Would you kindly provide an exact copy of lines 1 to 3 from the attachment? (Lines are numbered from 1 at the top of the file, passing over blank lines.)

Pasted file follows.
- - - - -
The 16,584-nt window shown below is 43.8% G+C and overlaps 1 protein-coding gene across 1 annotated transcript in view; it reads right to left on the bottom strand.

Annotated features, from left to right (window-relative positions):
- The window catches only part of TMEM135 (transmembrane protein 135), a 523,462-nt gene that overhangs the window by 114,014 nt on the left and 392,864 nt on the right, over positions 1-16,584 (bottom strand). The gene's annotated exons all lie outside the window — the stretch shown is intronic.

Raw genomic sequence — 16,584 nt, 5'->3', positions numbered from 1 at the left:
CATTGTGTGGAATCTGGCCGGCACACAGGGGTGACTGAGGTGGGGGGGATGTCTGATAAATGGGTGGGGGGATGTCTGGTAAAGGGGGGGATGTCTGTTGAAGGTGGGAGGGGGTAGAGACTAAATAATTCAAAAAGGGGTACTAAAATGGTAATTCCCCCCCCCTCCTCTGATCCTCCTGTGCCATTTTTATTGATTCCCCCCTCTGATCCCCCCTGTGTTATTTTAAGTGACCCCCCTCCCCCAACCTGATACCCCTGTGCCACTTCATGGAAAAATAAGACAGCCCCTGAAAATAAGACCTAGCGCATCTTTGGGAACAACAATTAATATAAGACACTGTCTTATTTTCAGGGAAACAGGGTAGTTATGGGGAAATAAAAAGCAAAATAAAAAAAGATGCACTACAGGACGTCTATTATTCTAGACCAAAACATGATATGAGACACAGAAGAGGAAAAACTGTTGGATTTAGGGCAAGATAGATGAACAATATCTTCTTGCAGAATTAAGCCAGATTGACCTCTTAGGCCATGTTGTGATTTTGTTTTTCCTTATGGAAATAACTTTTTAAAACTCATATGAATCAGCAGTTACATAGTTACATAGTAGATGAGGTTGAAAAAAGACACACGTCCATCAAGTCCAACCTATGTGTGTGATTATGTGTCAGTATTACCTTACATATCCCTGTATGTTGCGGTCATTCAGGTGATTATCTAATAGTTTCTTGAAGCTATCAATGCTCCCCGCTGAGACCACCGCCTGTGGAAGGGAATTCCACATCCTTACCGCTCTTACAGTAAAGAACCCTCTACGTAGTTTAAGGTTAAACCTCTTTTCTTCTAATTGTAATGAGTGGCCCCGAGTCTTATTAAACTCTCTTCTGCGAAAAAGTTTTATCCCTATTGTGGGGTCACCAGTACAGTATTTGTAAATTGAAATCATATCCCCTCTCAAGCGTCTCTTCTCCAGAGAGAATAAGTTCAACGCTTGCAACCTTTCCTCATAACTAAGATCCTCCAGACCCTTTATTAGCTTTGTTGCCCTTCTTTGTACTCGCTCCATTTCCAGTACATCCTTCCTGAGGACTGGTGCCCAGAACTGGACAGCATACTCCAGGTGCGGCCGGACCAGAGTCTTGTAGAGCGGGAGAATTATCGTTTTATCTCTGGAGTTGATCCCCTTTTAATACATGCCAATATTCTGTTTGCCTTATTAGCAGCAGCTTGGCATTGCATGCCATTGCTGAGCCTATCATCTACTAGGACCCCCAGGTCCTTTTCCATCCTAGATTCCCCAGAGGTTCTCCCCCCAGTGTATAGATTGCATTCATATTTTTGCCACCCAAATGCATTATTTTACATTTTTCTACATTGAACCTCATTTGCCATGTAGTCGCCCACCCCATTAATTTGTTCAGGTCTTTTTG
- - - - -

The 16,584-nt window shown below is 43.8% G+C and overlaps 1 protein-coding gene across 1 annotated transcript in view; it reads right to left on the bottom strand.

Annotated features, from left to right (window-relative positions):
- The window catches only part of TMEM135 (transmembrane protein 135), a 523,462-nt gene that overhangs the window by 114,014 nt on the left and 392,864 nt on the right, over positions 1-16,584 (bottom strand). The gene's annotated exons all lie outside the window — the stretch shown is intronic.